Horror movie fans know Stephen King’s work. To date, Hollywood has adapted the vast majority of King’s literary output. Even some of his less substantial short stories have made the jump to the big screen. Comparatively, Hollywood hasn’t given the same attention to HP Lovecraft’s legendary work. Lovecraft film adaptations are few and far between. Nicolas Cage’s upcoming Color Out of Space has generated positive early buzz. Director Stuart Gordon’s Re-Animator is an 80’s classic. And the recent Underwater had connections to Lovecraft’s creations. But most Lovecraft adaptations have been straight-to-video efforts. One of those adaptations – also a Stuart Gordon movie – Castle Freak has built a small following. But is Castle Freak a 90’s movie worth re-visiting, or is it best left in the decade of plaid and flannel?
Following a tragic accident, the Reilly family head to Italy where they’ve inherited a 12th century castle. But the castle comes with a dangerous secret. Its previous owner – the Duchess – had a son whom she imprisoned and tortured. Though the Duchess passed away, her horribly disfigured son still lives somewhere in the castle’s bowels.
Castle Freak an Old-Fashioned Haunted House Movie
In many ways, Castle Freak is far removed from Lovecraft’s more outrageous, psychedelic works. Instead, Castle Freak feels very old-fashioned in both its story and much of Gordon’s directorial style. Simply put, this is a haunted house movie. It’s all there – a Gothic castle, secret tunnels and rooms, hidden past secrets, and old caretakers with stories of sins past. Characters explore shadowy halls at night during thunderstorms. And the past sins eventually creep up from the basement to confront normalcy. In spite of its lower budget – Castle Freak lacks the elegance of a Hammer Films production – Gordon’s straightforward approach to the material makes it work.
It’s all there – a Gothic castle, secret tunnels and rooms, hidden past secrets, and old caretakers with stories of sins past.
Though Re-Animator boasted over-the-top gore, Gordon emphasizes slow-burn, atmosphere. There’s not necessarily much in the way of scares or good jumps. And some patience is required; Gordon takes his time getting to the good stuff. But the appeal of Castle Freak emerges from its commitment to mood over cheap thrills. With its sympathetic ‘monster’, Gordon also channels just a bit of the classic Universal Monsters. Aside from its straight-to-video aesthetics, Gordon does awkwardly veer into territory that feels out of place in the movie. If Castle Freak is, at its core, a haunted house movie, it occasionally dips its toes into 80’s weirdness. Some of the scenes with the teen daughter have aged poorly. In fact, these scenes would have been awkwardly uncomfortable in the mid-90’s. And it’s these scenes that feel out of place in the movie.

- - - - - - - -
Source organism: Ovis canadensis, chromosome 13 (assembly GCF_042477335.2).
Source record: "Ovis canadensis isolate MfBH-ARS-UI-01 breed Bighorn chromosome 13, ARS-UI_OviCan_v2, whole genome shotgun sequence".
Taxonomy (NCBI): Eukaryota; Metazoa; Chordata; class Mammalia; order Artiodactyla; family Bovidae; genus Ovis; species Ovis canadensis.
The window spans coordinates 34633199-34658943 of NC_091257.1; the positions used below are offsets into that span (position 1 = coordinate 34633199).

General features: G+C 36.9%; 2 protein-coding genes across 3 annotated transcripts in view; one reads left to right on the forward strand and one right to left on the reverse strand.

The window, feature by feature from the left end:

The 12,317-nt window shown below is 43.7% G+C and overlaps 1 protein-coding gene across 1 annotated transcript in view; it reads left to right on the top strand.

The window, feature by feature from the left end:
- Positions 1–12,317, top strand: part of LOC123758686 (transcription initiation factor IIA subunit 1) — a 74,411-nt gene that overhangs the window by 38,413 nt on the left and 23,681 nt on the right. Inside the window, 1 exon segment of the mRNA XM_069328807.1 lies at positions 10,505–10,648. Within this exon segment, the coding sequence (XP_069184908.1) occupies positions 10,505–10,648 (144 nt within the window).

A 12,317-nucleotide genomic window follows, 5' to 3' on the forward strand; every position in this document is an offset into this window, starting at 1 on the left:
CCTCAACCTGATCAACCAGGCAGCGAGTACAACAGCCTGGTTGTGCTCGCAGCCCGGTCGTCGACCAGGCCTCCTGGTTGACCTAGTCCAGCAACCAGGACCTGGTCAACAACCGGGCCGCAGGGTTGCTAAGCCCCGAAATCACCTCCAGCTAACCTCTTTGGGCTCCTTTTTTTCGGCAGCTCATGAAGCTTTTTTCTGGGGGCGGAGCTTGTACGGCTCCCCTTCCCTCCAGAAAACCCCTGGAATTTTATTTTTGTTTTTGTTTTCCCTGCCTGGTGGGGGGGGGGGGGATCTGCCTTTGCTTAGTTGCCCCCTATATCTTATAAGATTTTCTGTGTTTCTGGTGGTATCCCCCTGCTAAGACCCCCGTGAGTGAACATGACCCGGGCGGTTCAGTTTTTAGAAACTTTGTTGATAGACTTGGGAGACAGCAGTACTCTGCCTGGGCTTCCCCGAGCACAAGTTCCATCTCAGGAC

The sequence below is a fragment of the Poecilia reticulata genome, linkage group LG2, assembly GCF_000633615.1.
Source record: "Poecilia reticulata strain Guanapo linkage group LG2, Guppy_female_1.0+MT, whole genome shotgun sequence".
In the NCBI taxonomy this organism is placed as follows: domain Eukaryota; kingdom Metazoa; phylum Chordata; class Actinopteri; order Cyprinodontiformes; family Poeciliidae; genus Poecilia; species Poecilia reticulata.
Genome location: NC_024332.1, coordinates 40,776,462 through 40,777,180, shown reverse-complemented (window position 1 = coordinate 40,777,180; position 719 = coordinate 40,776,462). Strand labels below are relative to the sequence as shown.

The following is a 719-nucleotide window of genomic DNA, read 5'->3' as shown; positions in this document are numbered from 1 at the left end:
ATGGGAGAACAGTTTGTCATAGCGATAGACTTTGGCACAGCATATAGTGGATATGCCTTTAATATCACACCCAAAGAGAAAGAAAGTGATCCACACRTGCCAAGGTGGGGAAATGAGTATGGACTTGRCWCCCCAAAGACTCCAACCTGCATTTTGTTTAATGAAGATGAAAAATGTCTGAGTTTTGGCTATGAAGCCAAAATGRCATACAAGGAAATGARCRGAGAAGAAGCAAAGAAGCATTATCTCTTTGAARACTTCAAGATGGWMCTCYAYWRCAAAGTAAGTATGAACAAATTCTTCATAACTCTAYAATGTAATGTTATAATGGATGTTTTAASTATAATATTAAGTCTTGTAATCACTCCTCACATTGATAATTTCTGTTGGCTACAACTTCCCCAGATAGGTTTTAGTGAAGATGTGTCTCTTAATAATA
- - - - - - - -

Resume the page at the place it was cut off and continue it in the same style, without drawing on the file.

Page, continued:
Horror Royalty Take Up Residence in Castle Freak
Like it’s haunted house setting, Castle Freak’s Reilly family feels ripped from dozens of ‘family-in-peril’ horror movies. Not unexpectedly, it’s a family reeling from a crisis and torn apart. Most astute horror fans can probably piece together what happens over the course of the movie. Fortunately, Castle Freak has not one, but two, horror legends to anchor its familiar story arcs. Re-Animator alums Jeffrey Combs (Would You Rather) and Barbara Crampton (You’re Next) take recycled characters and slightly clunky dialogue and make it work. In a surprising twist, Combs plays it straight in this one. While Combs is always most fun when he hams it up a bit, he adds a certain amount of gravitas to the movie. The Reilly’s blind teen daughter is a little wood, but no so much as to distract from the movie.
Castle Freak a Minor, But Effective, Straightforward Horror Adaptation
Though Castle Freak boasts the same low-budget ingenuity of Stuart’s Gordon’s past work, it does lack the same black humour. Rather it’s a pretty straightforward Gothic haunted house movie with some awkward moments that might have fit better in the 1980’s. However, where Castle Freak does work is in that same straightforward approach to the material. It’s a tightly paced thriller – almost economical – with enough old-fashioned Gothic atmosphere to compensate for familiarity. No, it’s not Re-Animator, but it’s a neglect 90’s movie that’s worth revisiting.